It’s 2 a.m. and you’re on the 6th floor of Davis Library, chugging Red Bulls and cramming for the test and presentation you have tomorrow – or is it today?

This scenario is a common one on campus.  With midterms and papers fast approaching, many students are nearing the breaking point.  At this point in the semester, it’s easy to become completely consumed by stress, which can affect your eating habits, exercise routine, sleeping patterns and mental health.  In times of stress, it’s important to stay calm, focused and optimistic. But have no fear – there are countless easy ways to relax and unwind.

Exercise

Working out is a great way to let off steam.  Do yoga in the quiet of your dorm room, go for a run around campus or participate in a group exercise class like Zumba or Cardio Pump. You’ll be able to briefly take your mind off of the things causing you stress while also doing something productive and healthy.  The endorphins exercise releases are known to improve mood, too.

Drink something

I’m not talking about alcoholic beverages.  Enjoying a warm drink on a chilly day can be a soothing treat. If possible, escape from the library for a few moments to clear your head and refuel.  Hot chocolate, lattes and green tea are just a few options.  I never feel calmer than when drinking coffee and people-watching in the Pit.

Forest Theatre

Spending time outside is a wonderful way to alleviate stress.  Fresh air and sunshine will make any bad day seem better. Whether walking through Coker Arboretum, sunbathing in Polk Place or sitting outside of the Daily Grind, stress will seem to drift away with the autumn breeze.

Sleep

Although we tend to get by on much less, it’s crucial that college students sleep for at least seven or eight hours per night.  Being well rested has been shown to improve cognitive functioning and academic performance.  Getting enough sleep is also necessary in that it helps to stabilize mood.  For example, sleep deprivation has been linked to depression.  It’s almost always better to study a little less if it means you can sleep a little more.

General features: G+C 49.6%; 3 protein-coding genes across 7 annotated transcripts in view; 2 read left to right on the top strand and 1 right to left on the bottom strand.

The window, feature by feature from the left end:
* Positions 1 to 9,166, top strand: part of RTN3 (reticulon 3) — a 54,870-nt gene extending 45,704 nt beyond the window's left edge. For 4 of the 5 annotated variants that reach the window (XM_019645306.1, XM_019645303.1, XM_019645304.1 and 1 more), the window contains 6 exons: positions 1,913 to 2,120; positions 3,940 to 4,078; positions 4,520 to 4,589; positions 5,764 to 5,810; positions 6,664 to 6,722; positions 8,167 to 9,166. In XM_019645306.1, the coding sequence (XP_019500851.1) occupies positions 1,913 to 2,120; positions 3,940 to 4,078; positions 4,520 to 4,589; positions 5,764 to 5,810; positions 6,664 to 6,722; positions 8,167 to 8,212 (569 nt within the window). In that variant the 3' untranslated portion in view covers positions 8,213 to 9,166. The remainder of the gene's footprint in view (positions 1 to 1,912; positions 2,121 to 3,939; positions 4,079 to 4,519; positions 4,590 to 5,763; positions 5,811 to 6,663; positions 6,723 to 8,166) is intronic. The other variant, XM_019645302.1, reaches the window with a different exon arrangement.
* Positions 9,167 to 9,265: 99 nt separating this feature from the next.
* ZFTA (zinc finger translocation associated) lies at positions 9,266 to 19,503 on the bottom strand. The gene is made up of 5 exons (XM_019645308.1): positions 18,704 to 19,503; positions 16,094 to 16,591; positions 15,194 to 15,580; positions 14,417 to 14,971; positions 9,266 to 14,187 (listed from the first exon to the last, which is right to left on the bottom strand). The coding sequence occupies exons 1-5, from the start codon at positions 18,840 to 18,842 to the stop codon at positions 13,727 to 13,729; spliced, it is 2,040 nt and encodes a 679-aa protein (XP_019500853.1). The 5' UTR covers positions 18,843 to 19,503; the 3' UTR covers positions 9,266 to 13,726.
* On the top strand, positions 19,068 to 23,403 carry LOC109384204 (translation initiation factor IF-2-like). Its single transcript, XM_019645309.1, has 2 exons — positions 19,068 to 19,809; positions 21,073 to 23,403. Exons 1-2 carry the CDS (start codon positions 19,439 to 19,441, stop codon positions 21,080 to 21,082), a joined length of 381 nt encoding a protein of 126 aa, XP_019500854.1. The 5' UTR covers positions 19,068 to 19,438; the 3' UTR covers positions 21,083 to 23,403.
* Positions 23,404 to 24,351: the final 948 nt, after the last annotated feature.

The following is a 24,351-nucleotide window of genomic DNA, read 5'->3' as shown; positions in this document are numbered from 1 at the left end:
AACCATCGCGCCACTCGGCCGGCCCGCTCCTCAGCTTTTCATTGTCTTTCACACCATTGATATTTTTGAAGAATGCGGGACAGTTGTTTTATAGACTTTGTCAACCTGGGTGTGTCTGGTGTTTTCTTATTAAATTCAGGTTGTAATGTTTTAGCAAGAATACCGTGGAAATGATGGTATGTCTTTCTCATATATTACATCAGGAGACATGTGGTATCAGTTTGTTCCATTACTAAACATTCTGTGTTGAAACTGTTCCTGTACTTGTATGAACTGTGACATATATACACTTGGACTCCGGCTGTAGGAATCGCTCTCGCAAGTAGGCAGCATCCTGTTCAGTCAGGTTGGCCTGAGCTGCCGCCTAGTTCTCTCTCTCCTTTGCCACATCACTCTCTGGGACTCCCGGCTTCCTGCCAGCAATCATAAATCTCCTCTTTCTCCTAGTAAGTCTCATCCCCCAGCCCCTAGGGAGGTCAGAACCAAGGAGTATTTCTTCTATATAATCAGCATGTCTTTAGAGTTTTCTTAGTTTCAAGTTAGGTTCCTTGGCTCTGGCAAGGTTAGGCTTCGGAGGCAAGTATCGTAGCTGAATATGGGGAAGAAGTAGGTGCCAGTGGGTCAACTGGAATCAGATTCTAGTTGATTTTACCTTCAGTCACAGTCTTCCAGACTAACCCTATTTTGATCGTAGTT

Take a break

If you’ve been studying for hours and think you will spontaneously combust if forced to read another sentence, it’s probably time for a study break.  Grab a healthy snack, watch a few minutes of TV or play a game. Sudoku and crossword puzzles are my personal favorites, but any other entertaining game or puzzle will suffice.  Just be careful your five-minute break doesn’t turn into an hour-long YouTube or Facebook session.

Listen to soothing music

Turn on your favorite channel on Pandora.com or go to stereomood.com, a website at which you can pick a playlist that corresponds to an emotion you’re feeling. Make a list of go-to songs in times of intense stress.  Close your eyes, take a few deep breaths and tune into the sound of the music.  When I’m a bundle of nerves, I listen to “Breathe Me” by Sia in order to release tension.

It’s easy to become overwhelmed by stress, but that doesn’t have to be the case.  If balancing academic pressure, extracurricular responsibilities and a social life is about to give you a mental breakdown, step back for a moment.  Do something that makes you feel calm, whether that may be walking around campus, reading a novel or listening to a favorite song. Before you know it, midterms will be over.

And then you can worry about finals.

– Georgia Cavanaugh